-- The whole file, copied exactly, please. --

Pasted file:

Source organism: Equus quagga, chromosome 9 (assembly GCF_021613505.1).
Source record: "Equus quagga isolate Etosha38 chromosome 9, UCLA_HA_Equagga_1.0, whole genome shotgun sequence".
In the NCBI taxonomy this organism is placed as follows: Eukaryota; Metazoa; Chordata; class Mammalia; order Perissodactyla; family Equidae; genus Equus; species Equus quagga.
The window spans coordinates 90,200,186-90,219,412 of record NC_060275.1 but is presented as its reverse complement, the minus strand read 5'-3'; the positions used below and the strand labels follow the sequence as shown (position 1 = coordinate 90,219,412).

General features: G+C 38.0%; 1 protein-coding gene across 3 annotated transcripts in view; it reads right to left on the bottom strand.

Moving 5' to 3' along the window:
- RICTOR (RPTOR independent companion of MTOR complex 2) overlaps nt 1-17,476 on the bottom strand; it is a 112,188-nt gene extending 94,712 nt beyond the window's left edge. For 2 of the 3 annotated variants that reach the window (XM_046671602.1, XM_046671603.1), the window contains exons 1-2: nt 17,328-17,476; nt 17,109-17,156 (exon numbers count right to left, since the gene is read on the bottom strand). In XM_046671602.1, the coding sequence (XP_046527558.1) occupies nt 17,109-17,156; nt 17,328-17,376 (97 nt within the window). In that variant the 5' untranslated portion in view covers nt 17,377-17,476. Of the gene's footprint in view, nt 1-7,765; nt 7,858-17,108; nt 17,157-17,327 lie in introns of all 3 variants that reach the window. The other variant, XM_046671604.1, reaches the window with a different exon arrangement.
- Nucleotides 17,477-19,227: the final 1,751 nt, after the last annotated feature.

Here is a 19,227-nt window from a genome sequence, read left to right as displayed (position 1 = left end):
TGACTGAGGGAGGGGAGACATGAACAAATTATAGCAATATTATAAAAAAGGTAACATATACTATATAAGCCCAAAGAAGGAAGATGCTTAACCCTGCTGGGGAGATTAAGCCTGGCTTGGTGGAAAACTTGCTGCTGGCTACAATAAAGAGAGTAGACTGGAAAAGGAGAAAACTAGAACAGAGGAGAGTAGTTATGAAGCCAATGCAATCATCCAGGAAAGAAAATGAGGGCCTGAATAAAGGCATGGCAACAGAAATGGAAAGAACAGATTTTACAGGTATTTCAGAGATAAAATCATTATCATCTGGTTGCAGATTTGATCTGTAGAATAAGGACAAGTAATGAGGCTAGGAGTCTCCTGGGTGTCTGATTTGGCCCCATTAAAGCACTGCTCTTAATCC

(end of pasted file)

Source organism: Equus quagga, chromosome 9 (assembly GCF_021613505.1).
Source record: "Equus quagga isolate Etosha38 chromosome 9, UCLA_HA_Equagga_1.0, whole genome shotgun sequence".
In the NCBI taxonomy this organism is placed as follows: Eukaryota; Metazoa; Chordata; class Mammalia; order Perissodactyla; family Equidae; genus Equus; species Equus quagga.
The window spans coordinates 90,200,186-90,219,412 of record NC_060275.1 but is presented as its reverse complement, the minus strand read 5'-3'; the positions used below and the strand labels follow the sequence as shown (position 1 = coordinate 90,219,412).

General features: G+C 38.0%; 1 protein-coding gene across 3 annotated transcripts in view; it reads right to left on the bottom strand.

Moving 5' to 3' along the window:
- RICTOR (RPTOR independent companion of MTOR complex 2) overlaps nt 1-17,476 on the bottom strand; it is a 112,188-nt gene extending 94,712 nt beyond the window's left edge. For 2 of the 3 annotated variants that reach the window (XM_046671602.1, XM_046671603.1), the window contains exons 1-2: nt 17,328-17,476; nt 17,109-17,156 (exon numbers count right to left, since the gene is read on the bottom strand). In XM_046671602.1, the coding sequence (XP_046527558.1) occupies nt 17,109-17,156; nt 17,328-17,376 (97 nt within the window). In that variant the 5' untranslated portion in view covers nt 17,377-17,476. Of the gene's footprint in view, nt 1-7,765; nt 7,858-17,108; nt 17,157-17,327 lie in introns of all 3 variants that reach the window. The other variant, XM_046671604.1, reaches the window with a different exon arrangement.
- Nucleotides 17,477-19,227: the final 1,751 nt, after the last annotated feature.

Here is a 19,227-nt window from a genome sequence, read left to right as displayed (position 1 = left end):
TGACTGAGGGAGGGGAGACATGAACAAATTATAGCAATATTATAAAAAAGGTAACATATACTATATAAGCCCAAAGAAGGAAGATGCTTAACCCTGCTGGGGAGATTAAGCCTGGCTTGGTGGAAAACTTGCTGCTGGCTACAATAAAGAGAGTAGACTGGAAAAGGAGAAAACTAGAACAGAGGAGAGTAGTTATGAAGCCAATGCAATCATCCAGGAAAGAAAATGAGGGCCTGAATAAAGGCATGGCAACAGAAATGGAAAGAACAGATTTTACAGGTATTTCAGAGATAAAATCATTATCATCTGGTTGCAGATTTGATCTGTAGAATAAGGACAAGTAATGAGGCTAGGAGTCTCCTGGGTGTCTGATTTGGCCCCATTAAAGCACTGCTCTTAATCC